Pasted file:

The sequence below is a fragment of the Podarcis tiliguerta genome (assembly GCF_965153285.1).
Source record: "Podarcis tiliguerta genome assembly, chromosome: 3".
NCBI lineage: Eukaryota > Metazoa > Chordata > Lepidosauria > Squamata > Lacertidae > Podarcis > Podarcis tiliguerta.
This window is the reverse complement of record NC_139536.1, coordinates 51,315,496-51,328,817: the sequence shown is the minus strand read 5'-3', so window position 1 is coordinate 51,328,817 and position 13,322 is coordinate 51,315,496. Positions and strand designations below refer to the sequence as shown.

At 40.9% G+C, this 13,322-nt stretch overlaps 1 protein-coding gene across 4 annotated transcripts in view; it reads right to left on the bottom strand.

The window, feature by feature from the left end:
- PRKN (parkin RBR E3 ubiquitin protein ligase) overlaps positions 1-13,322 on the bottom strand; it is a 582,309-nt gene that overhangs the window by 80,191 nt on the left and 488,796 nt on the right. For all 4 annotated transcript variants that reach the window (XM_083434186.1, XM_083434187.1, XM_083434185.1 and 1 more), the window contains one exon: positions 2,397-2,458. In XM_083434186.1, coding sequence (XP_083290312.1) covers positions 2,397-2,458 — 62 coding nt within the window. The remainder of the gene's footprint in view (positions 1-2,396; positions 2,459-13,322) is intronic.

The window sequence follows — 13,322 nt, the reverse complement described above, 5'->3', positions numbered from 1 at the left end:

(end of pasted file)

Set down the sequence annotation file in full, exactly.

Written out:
The sequence below is a fragment of the Podarcis tiliguerta genome (assembly GCF_965153285.1).
Source record: "Podarcis tiliguerta genome assembly, chromosome: 3".
NCBI lineage: Eukaryota > Metazoa > Chordata > Lepidosauria > Squamata > Lacertidae > Podarcis > Podarcis tiliguerta.
This window is the reverse complement of record NC_139536.1, coordinates 51,315,496-51,328,817: the sequence shown is the minus strand read 5'-3', so window position 1 is coordinate 51,328,817 and position 13,322 is coordinate 51,315,496. Positions and strand designations below refer to the sequence as shown.

At 40.9% G+C, this 13,322-nt stretch overlaps 1 protein-coding gene across 4 annotated transcripts in view; it reads right to left on the bottom strand.

The window, feature by feature from the left end:
- PRKN (parkin RBR E3 ubiquitin protein ligase) overlaps positions 1-13,322 on the bottom strand; it is a 582,309-nt gene that overhangs the window by 80,191 nt on the left and 488,796 nt on the right. For all 4 annotated transcript variants that reach the window (XM_083434186.1, XM_083434187.1, XM_083434185.1 and 1 more), the window contains one exon: positions 2,397-2,458. In XM_083434186.1, coding sequence (XP_083290312.1) covers positions 2,397-2,458 — 62 coding nt within the window. The remainder of the gene's footprint in view (positions 1-2,396; positions 2,459-13,322) is intronic.

The window sequence follows — 13,322 nt, the reverse complement described above, 5'->3', positions numbered from 1 at the left end: